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Articles by Dr. Francis Gouin

Don’t bother trying to put them back together

Irene left us many trees with split trunks. Splitting occurs mostly on shade trees with narrow crotches. Narrow crotches are weak and break easily when strong winds whip the branches back and forth.
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You can’t stick those root balls back in the ground

If Irene pushed over a tree in your landscape, chances are it will never recover, so it is best that you remove it and replace it. Over the years, I have seen many home gardeners and arborists try to rescue toppled trees by bracing them. However, I have never seen full recoveries, even after the trees have been braced for several years....

Lime is inexpensive and the best boost for your lawn

The lawn is the pride and joy of many homeowners. Treat it right and you can keep it that way.
    If you have not had the soil under your lawn tested in the past three years or more, most likely it is quite acid. If so, you’ll get a bigger bang for your buck by applying lime in place of fertilizer.
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They’re feasting in your garden and invading your home

A number of Farmers Market customers have complained to me about stinkbugs in their vegetable gardens, and many have brought me tomatoes and peppers marred by punctures from stinkbugs. Some of the tomatoes show the creased cat facing similar to what I have mentioned seeing on peaches. Other tomatoes exhibit a puncture mark with the surrounding tissues turning brown.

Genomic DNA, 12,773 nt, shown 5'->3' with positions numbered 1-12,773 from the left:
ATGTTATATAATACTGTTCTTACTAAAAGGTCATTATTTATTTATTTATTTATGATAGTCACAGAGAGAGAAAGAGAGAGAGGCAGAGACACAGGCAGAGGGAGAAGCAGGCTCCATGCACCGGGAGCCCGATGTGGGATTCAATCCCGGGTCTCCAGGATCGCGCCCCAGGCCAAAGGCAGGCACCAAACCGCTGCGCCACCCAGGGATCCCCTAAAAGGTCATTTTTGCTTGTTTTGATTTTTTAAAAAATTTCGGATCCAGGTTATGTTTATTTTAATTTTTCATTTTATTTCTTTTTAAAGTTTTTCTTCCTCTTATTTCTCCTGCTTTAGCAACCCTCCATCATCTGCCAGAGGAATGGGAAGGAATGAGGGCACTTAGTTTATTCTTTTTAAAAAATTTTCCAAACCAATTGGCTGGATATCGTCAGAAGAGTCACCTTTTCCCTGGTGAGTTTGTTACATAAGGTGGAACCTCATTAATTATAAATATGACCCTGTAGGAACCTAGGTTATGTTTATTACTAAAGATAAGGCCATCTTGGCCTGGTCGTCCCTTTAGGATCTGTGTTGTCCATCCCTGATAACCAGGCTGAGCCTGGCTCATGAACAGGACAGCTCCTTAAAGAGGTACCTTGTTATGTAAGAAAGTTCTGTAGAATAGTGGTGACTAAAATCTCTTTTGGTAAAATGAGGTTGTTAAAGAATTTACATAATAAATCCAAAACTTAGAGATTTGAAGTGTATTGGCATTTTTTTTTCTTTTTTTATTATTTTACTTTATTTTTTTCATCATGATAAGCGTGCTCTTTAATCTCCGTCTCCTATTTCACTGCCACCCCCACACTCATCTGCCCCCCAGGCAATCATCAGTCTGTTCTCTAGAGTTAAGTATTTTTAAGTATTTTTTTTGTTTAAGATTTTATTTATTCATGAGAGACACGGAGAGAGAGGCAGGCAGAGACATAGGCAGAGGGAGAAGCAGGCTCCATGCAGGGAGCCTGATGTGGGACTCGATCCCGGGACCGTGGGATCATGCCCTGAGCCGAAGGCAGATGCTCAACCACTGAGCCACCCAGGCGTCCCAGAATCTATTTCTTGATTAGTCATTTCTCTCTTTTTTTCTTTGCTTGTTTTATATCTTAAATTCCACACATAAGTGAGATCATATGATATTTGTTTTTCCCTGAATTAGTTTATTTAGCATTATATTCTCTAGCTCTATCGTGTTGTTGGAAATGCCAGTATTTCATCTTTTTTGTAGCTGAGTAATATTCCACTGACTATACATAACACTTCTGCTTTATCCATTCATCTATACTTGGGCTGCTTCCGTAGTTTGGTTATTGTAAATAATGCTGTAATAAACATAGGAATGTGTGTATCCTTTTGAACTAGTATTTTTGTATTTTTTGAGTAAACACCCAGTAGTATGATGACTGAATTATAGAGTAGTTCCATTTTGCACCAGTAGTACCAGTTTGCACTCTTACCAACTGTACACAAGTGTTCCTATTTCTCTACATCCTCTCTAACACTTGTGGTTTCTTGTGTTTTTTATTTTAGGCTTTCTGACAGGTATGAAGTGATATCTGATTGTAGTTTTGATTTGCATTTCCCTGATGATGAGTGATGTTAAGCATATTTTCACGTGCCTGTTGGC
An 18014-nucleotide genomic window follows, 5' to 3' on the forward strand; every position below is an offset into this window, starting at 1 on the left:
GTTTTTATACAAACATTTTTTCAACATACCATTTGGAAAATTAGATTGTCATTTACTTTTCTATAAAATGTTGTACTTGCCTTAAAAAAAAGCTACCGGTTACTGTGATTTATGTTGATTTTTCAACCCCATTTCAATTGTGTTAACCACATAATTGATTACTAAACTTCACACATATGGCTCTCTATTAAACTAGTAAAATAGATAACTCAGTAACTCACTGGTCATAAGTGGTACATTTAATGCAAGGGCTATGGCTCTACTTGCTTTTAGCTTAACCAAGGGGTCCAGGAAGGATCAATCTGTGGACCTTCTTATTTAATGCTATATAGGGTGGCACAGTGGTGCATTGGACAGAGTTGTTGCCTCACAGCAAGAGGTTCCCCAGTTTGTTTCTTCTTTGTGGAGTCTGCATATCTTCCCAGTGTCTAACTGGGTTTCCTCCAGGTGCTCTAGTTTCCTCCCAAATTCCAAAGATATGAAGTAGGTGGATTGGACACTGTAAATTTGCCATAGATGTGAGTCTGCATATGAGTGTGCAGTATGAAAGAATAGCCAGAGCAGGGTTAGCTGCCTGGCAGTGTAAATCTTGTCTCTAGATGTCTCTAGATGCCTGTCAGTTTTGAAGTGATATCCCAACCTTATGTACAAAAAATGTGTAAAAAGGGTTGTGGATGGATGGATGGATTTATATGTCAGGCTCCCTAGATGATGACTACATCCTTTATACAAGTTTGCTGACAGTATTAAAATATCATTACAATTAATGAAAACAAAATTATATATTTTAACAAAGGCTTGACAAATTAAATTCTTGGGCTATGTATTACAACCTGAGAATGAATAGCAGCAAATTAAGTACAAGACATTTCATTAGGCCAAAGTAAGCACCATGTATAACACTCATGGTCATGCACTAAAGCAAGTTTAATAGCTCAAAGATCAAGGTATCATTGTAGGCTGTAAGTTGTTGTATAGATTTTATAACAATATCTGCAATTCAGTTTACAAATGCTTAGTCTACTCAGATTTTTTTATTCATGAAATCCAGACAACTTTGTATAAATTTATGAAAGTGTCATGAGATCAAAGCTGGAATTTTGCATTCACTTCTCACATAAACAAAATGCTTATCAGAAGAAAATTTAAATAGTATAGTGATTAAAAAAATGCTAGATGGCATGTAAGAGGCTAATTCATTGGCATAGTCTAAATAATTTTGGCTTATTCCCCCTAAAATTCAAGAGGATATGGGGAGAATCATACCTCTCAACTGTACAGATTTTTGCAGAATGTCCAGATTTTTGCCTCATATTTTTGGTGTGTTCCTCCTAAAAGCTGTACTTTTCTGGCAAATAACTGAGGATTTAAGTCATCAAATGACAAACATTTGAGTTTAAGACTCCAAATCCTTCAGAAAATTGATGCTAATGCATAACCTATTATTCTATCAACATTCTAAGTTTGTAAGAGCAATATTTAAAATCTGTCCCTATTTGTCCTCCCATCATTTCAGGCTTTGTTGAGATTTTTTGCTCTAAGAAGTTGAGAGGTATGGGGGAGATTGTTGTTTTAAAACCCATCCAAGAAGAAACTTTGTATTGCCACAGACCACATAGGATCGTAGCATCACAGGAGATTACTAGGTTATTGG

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What’s the deal?

At the Thursday Deale Farmers Market, a number of Bay Weekly readers have asked what is causing so many trees to turn brown. This year the browning of leaves started in late June and has progressed rapidly. The browning has nothing to do with drought, which some people blame.
    The black locust leaf miner is responsible.
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What’s a farm without dogs and cats?

The Gouins have had five dogs and four cats. Yoder, our first dog, was an Appalachian beagle, from near Grantville in the Appalachian mountains. His mother was a beagle and the father, a neighbor’s dog. He was given the name Yoder, which is Mennonite, because we purchased his first dog food at Yoder’s meat market and locker.
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I enjoy challenges in trying to solve plant problems, but I’ll need a full case history

A growing number of Bay Weekly readers are coming to the Thursday afternoon Deale Farmers Market with plants to be identified or with plant problems. I don’t mind interrupting sales of peaches to answer your questions. However, I find that I am not able to provide much assistance because many people bring only a leaf, a single flower or a photograph....

Trees, shrubs and herbaceous perennials move best now

Many home gardeners wait until spring to transplant in their landscapes. But if perennial plants such as trees and shrubs could talk, they would tell you that August and September are the best times for transplanting.

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Healthier plants mean more oxygen and a healthier you

While relaxing in my hammock under the shade of our mature cherry bark oak trees, I realized that my heritage river birch tree, growing in front on my house, was expressing air pollution symptoms. The older leaves were turning yellow and beginning to fall. I noticed similar symptoms on the magnolia and crape myrtle.

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Lots more good can come from your garden

For a feast-full fall garden, now is the time for planning and planting. On the other hand, if you want to take it easy after your spring and summer harvests, then simply plant a cover crop of winter rye in those areas where the crops have been harvested.
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